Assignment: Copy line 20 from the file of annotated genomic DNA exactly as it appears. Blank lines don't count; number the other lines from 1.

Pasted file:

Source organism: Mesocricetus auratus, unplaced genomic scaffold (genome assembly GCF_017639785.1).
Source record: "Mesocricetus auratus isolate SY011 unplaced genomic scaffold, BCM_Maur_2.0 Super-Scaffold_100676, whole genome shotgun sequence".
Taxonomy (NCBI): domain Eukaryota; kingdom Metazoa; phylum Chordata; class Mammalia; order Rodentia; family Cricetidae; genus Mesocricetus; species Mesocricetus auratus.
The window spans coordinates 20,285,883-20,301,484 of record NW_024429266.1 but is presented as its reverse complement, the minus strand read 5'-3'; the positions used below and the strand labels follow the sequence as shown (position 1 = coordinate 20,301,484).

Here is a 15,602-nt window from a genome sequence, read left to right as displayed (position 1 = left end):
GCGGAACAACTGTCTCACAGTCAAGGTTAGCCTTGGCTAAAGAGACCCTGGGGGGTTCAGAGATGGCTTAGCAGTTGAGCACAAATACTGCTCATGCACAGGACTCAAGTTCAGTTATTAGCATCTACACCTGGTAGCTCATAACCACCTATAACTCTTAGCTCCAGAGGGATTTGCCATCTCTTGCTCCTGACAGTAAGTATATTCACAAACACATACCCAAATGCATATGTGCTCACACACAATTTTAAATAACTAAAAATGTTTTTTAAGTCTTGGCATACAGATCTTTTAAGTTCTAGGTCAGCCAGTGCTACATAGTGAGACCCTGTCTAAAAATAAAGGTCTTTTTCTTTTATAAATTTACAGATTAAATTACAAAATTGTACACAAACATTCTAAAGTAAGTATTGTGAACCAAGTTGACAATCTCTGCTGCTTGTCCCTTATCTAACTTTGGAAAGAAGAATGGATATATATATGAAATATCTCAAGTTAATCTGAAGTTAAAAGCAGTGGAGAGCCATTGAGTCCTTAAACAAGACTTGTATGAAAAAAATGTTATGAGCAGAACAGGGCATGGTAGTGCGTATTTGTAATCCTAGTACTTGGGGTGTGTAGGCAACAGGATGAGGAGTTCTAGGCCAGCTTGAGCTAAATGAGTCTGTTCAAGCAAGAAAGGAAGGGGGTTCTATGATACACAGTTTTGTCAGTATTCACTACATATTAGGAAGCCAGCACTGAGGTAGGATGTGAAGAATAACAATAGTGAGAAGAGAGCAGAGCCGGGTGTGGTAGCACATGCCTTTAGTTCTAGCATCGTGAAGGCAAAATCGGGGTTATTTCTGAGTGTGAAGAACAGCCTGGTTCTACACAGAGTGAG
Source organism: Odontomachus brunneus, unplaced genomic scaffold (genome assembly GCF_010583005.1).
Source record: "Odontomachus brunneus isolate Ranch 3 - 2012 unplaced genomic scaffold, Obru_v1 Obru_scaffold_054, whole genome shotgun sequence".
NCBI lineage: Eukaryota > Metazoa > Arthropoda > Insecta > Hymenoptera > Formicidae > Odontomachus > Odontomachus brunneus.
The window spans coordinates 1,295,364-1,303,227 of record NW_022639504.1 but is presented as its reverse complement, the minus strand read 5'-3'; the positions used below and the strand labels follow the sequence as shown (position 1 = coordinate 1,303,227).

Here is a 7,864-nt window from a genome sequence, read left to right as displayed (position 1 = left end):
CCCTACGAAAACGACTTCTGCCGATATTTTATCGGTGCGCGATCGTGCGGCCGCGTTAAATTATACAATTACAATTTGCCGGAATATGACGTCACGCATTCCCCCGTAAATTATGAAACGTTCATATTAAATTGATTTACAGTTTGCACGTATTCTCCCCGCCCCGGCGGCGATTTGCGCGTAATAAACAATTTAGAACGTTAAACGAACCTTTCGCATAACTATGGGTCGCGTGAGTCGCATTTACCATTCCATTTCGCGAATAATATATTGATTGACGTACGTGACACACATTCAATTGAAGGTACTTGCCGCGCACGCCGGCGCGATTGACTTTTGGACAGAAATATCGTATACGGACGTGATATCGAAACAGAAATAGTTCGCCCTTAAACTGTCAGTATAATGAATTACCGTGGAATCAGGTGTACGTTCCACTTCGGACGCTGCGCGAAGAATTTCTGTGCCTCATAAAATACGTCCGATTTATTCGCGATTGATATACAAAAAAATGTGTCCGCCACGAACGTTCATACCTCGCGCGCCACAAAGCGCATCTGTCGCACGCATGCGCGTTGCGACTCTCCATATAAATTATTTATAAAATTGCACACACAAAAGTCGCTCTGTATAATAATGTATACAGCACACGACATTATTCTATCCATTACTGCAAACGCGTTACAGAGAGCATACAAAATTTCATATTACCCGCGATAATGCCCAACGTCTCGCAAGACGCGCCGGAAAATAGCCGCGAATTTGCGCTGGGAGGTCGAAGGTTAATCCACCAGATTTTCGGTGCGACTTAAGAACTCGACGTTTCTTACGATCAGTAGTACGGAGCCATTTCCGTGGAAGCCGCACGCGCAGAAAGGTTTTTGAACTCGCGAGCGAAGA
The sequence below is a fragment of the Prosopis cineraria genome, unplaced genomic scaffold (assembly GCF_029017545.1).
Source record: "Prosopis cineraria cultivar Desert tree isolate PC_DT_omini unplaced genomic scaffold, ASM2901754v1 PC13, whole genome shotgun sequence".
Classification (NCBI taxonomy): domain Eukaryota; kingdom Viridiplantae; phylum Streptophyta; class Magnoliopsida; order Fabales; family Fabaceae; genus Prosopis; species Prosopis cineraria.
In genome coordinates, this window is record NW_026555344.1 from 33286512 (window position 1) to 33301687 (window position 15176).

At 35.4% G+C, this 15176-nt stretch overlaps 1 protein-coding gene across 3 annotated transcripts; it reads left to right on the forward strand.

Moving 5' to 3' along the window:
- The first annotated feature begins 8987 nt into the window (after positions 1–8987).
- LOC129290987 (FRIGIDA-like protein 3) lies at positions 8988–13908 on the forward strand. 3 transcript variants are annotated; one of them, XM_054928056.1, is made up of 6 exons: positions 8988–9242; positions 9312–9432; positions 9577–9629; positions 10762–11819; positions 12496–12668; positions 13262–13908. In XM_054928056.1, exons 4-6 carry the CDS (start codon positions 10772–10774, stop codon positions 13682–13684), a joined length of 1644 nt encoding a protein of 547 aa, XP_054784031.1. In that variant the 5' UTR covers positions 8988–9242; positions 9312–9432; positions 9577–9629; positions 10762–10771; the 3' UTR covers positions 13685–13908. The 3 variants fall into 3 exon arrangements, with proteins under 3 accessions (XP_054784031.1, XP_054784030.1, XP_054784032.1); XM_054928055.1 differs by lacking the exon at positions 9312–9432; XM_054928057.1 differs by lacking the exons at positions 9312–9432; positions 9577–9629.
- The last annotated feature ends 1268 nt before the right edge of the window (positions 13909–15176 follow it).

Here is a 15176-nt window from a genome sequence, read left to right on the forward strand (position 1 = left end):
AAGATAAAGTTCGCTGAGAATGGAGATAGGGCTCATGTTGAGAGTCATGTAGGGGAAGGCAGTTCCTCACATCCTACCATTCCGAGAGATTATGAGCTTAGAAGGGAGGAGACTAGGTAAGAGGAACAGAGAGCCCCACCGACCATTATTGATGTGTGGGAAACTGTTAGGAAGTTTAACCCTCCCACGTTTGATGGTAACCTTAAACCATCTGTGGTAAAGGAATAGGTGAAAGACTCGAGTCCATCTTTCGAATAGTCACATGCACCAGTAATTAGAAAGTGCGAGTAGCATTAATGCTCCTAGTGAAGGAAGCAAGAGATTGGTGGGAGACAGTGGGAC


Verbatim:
- LOC129290987 (FRIGIDA-like protein 3) lies at positions 8988–13908 on the forward strand. 3 transcript variants are annotated; one of them, XM_054928056.1, is made up of 6 exons: positions 8988–9242; positions 9312–9432; positions 9577–9629; positions 10762–11819; positions 12496–12668; positions 13262–13908. In XM_054928056.1, exons 4-6 carry the CDS (start codon positions 10772–10774, stop codon positions 13682–13684), a joined length of 1644 nt encoding a protein of 547 aa, XP_054784031.1. In that variant the 5' UTR covers positions 8988–9242; positions 9312–9432; positions 9577–9629; positions 10762–10771; the 3' UTR covers positions 13685–13908. The 3 variants fall into 3 exon arrangements, with proteins under 3 accessions (XP_054784031.1, XP_054784030.1, XP_054784032.1); XM_054928055.1 differs by lacking the exon at positions 9312–9432; XM_054928057.1 differs by lacking the exons at positions 9312–9432; positions 9577–9629.